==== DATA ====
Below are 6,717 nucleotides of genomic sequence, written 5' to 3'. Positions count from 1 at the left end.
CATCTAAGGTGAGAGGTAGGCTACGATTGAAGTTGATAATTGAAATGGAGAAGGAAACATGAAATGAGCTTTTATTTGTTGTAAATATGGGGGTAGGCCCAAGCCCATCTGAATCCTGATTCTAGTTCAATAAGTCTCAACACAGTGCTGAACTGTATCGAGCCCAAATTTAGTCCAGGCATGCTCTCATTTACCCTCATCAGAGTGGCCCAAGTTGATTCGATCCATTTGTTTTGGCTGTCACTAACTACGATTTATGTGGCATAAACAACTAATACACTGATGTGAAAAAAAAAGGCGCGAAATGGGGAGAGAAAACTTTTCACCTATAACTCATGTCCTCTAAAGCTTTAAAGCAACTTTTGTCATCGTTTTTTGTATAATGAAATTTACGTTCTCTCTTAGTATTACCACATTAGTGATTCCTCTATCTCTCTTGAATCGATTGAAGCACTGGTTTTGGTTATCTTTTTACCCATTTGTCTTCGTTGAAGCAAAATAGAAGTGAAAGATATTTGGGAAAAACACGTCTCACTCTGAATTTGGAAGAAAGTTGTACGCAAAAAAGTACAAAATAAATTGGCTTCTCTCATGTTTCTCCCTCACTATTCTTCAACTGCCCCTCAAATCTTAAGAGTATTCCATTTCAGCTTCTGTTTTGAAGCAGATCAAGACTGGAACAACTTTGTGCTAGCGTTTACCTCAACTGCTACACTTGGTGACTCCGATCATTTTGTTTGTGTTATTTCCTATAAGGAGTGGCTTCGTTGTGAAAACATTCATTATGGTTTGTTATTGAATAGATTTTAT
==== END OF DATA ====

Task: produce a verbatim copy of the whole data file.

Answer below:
Below are 6,717 nucleotides of genomic sequence, written 5' to 3'. Positions count from 1 at the left end.
CATCTAAGGTGAGAGGTAGGCTACGATTGAAGTTGATAATTGAAATGGAGAAGGAAACATGAAATGAGCTTTTATTTGTTGTAAATATGGGGGTAGGCCCAAGCCCATCTGAATCCTGATTCTAGTTCAATAAGTCTCAACACAGTGCTGAACTGTATCGAGCCCAAATTTAGTCCAGGCATGCTCTCATTTACCCTCATCAGAGTGGCCCAAGTTGATTCGATCCATTTGTTTTGGCTGTCACTAACTACGATTTATGTGGCATAAACAACTAATACACTGATGTGAAAAAAAAAGGCGCGAAATGGGGAGAGAAAACTTTTCACCTATAACTCATGTCCTCTAAAGCTTTAAAGCAACTTTTGTCATCGTTTTTTGTATAATGAAATTTACGTTCTCTCTTAGTATTACCACATTAGTGATTCCTCTATCTCTCTTGAATCGATTGAAGCACTGGTTTTGGTTATCTTTTTACCCATTTGTCTTCGTTGAAGCAAAATAGAAGTGAAAGATATTTGGGAAAAACACGTCTCACTCTGAATTTGGAAGAAAGTTGTACGCAAAAAAGTACAAAATAAATTGGCTTCTCTCATGTTTCTCCCTCACTATTCTTCAACTGCCCCTCAAATCTTAAGAGTATTCCATTTCAGCTTCTGTTTTGAAGCAGATCAAGACTGGAACAACTTTGTGCTAGCGTTTACCTCAACTGCTACACTTGGTGACTCCGATCATTTTGTTTGTGTTATTTCCTATAAGGAGTGGCTTCGTTGTGAAAACATTCATTATGGTTTGTTATTGAATAGATTTTAT